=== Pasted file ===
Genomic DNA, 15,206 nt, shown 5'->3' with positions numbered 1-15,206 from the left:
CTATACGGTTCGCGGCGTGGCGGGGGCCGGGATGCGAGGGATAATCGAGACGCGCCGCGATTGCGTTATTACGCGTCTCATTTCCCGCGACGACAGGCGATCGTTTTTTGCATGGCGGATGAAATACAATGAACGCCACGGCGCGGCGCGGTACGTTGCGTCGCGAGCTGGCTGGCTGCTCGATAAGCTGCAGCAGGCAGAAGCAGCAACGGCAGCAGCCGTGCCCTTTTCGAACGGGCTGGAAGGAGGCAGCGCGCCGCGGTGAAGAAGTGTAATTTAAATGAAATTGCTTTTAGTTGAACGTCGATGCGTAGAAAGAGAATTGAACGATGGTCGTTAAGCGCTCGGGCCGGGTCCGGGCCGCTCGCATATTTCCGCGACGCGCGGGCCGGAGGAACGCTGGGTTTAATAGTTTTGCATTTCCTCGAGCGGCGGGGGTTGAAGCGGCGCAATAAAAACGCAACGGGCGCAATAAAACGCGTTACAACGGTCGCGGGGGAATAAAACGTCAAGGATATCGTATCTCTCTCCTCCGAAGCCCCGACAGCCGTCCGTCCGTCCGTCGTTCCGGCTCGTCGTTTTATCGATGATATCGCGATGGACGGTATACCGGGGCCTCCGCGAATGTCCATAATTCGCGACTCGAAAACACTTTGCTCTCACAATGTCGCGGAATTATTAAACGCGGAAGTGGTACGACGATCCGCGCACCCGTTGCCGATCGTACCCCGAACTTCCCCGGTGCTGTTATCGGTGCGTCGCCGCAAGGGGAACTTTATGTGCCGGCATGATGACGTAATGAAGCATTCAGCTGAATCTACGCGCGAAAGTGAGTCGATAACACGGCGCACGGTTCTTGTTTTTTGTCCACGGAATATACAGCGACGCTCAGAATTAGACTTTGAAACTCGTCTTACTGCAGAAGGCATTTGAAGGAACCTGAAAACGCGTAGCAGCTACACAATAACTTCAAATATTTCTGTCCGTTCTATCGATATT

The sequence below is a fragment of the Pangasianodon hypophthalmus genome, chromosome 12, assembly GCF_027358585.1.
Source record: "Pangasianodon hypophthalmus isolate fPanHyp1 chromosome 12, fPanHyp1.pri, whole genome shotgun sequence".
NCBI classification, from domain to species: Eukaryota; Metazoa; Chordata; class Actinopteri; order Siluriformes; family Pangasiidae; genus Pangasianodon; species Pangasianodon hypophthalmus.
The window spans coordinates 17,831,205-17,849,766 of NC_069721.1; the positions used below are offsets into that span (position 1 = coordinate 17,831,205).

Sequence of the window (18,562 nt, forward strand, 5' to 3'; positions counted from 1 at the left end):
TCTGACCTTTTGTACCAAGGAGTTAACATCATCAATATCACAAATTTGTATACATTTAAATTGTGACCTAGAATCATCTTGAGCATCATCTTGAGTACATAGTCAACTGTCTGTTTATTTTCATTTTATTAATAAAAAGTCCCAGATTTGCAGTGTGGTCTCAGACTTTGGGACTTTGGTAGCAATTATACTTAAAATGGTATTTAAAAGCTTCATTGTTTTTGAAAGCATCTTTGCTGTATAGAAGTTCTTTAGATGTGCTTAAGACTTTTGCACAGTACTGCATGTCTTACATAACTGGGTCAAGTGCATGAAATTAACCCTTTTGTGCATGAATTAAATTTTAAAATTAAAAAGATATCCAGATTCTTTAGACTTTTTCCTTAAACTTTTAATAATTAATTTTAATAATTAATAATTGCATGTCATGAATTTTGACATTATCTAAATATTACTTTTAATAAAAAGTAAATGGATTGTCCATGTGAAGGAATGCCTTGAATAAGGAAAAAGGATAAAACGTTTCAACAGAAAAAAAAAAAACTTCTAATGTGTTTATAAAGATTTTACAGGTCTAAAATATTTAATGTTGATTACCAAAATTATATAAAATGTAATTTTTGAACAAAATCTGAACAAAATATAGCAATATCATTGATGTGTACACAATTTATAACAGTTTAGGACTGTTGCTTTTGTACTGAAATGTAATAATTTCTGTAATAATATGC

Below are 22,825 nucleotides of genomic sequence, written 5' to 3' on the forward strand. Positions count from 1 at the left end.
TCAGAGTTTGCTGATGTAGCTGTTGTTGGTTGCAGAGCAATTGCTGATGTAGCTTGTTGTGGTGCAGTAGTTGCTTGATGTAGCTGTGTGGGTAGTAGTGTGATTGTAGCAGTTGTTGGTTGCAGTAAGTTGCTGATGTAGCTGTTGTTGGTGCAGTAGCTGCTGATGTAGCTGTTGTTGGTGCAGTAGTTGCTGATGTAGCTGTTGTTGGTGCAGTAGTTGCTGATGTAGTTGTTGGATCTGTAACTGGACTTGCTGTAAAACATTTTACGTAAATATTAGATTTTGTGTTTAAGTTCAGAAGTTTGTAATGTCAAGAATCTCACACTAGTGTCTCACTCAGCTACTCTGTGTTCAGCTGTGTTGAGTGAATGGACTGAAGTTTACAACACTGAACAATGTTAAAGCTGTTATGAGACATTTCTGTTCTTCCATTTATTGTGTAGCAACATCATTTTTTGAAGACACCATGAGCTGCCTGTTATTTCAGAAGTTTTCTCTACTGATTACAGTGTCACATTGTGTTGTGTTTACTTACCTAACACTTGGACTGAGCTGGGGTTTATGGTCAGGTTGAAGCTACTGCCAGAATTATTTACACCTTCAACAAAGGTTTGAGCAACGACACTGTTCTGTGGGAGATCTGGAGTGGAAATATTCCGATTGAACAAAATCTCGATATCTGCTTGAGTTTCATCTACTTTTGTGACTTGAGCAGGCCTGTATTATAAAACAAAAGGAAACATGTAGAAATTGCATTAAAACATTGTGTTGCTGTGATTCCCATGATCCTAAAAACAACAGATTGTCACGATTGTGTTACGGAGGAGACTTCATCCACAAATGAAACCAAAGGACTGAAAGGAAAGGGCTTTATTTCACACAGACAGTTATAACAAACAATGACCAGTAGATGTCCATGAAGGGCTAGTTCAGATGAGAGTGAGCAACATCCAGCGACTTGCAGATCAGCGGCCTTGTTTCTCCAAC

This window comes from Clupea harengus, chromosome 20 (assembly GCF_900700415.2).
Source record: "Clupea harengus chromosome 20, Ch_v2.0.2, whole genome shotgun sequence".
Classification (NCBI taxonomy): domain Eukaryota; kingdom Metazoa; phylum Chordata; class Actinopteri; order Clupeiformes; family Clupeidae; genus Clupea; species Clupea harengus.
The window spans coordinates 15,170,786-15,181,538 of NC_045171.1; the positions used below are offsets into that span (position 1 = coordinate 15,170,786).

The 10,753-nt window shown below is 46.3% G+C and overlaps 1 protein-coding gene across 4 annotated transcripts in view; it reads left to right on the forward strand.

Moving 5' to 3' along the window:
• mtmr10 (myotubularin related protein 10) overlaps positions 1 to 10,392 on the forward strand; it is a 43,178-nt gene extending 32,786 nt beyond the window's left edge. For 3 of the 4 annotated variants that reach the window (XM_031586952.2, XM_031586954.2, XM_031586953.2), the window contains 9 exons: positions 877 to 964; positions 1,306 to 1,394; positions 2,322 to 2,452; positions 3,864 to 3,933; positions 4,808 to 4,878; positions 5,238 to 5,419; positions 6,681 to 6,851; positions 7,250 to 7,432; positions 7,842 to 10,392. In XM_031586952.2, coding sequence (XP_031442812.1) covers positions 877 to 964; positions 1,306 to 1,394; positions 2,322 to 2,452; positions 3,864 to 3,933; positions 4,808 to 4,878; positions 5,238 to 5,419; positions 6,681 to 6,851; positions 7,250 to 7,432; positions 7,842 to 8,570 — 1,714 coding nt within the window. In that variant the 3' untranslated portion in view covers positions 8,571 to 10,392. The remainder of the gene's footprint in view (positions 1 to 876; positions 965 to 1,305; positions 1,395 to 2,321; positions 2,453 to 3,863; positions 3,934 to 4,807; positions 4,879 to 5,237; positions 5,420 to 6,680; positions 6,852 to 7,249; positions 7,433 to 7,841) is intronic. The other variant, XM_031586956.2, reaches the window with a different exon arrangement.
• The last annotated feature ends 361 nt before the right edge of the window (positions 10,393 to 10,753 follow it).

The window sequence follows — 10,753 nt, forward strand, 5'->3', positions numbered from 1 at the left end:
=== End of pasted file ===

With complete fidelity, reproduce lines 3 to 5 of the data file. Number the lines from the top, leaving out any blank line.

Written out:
The sequence below is a fragment of the Pangasianodon hypophthalmus genome, chromosome 12, assembly GCF_027358585.1.
Source record: "Pangasianodon hypophthalmus isolate fPanHyp1 chromosome 12, fPanHyp1.pri, whole genome shotgun sequence".
NCBI classification, from domain to species: Eukaryota; Metazoa; Chordata; class Actinopteri; order Siluriformes; family Pangasiidae; genus Pangasianodon; species Pangasianodon hypophthalmus.